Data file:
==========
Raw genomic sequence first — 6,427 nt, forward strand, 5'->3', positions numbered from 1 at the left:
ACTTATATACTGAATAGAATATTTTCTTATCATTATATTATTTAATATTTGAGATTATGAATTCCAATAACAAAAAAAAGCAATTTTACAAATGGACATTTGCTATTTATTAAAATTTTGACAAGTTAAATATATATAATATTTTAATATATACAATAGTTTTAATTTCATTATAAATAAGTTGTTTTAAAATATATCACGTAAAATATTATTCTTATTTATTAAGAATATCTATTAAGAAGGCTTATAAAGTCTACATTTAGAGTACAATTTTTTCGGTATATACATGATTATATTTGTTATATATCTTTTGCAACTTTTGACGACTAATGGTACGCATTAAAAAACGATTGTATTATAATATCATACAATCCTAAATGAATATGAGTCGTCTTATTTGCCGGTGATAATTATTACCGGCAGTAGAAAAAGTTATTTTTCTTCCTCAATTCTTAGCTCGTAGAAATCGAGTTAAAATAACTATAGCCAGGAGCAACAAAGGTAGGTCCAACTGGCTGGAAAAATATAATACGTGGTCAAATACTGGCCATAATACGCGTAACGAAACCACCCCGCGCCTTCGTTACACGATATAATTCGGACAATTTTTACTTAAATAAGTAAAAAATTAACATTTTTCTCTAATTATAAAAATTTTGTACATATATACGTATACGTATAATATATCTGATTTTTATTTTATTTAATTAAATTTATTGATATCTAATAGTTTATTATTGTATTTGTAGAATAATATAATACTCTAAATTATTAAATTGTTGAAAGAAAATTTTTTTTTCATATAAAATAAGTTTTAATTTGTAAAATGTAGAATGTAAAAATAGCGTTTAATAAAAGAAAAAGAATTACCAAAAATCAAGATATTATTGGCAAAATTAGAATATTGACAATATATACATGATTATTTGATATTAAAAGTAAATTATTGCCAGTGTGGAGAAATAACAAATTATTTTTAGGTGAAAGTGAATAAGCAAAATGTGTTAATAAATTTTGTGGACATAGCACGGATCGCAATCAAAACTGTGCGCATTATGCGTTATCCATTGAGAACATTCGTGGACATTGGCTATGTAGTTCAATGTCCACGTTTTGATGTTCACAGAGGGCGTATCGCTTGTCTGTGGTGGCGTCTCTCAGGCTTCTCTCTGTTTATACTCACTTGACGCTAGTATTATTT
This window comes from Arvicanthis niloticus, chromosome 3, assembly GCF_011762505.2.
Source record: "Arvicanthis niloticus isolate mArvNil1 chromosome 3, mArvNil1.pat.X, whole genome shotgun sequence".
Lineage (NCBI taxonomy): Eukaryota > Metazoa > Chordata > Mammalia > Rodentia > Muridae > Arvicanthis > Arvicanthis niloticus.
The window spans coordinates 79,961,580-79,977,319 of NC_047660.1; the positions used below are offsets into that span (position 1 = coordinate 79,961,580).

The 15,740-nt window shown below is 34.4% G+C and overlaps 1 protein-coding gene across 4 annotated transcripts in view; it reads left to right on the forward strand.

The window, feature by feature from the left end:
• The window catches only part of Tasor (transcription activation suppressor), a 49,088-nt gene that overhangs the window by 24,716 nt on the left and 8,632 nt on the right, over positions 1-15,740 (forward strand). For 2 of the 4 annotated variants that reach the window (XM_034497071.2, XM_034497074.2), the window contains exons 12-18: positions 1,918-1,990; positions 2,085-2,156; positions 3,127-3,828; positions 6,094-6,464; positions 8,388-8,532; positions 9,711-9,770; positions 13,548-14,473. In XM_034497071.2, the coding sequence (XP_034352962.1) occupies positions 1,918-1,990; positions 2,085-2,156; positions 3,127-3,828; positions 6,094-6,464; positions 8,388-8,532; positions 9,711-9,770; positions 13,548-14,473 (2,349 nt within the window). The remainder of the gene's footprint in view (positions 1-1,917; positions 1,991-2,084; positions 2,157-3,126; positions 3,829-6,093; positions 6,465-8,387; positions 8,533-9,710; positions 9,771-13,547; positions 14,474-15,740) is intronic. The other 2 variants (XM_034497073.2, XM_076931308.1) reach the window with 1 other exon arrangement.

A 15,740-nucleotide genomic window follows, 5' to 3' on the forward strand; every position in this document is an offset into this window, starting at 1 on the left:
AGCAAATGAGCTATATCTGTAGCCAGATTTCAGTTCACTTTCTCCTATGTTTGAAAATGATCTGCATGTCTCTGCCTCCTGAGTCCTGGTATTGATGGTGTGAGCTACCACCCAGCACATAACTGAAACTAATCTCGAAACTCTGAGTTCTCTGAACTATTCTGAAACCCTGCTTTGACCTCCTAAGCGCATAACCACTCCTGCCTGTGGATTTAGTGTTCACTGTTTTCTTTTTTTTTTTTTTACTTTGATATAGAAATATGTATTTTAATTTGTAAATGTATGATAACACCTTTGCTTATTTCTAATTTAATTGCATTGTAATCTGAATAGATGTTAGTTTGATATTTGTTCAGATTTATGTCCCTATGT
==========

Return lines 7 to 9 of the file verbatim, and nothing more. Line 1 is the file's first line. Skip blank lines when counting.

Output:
The 15,740-nt window shown below is 34.4% G+C and overlaps 1 protein-coding gene across 4 annotated transcripts in view; it reads left to right on the forward strand.

The window, feature by feature from the left end:
• The window catches only part of Tasor (transcription activation suppressor), a 49,088-nt gene that overhangs the window by 24,716 nt on the left and 8,632 nt on the right, over positions 1-15,740 (forward strand). For 2 of the 4 annotated variants that reach the window (XM_034497071.2, XM_034497074.2), the window contains exons 12-18: positions 1,918-1,990; positions 2,085-2,156; positions 3,127-3,828; positions 6,094-6,464; positions 8,388-8,532; positions 9,711-9,770; positions 13,548-14,473. In XM_034497071.2, the coding sequence (XP_034352962.1) occupies positions 1,918-1,990; positions 2,085-2,156; positions 3,127-3,828; positions 6,094-6,464; positions 8,388-8,532; positions 9,711-9,770; positions 13,548-14,473 (2,349 nt within the window). The remainder of the gene's footprint in view (positions 1-1,917; positions 1,991-2,084; positions 2,157-3,126; positions 3,829-6,093; positions 6,465-8,387; positions 8,533-9,710; positions 9,771-13,547; positions 14,474-15,740) is intronic. The other 2 variants (XM_034497073.2, XM_076931308.1) reach the window with 1 other exon arrangement.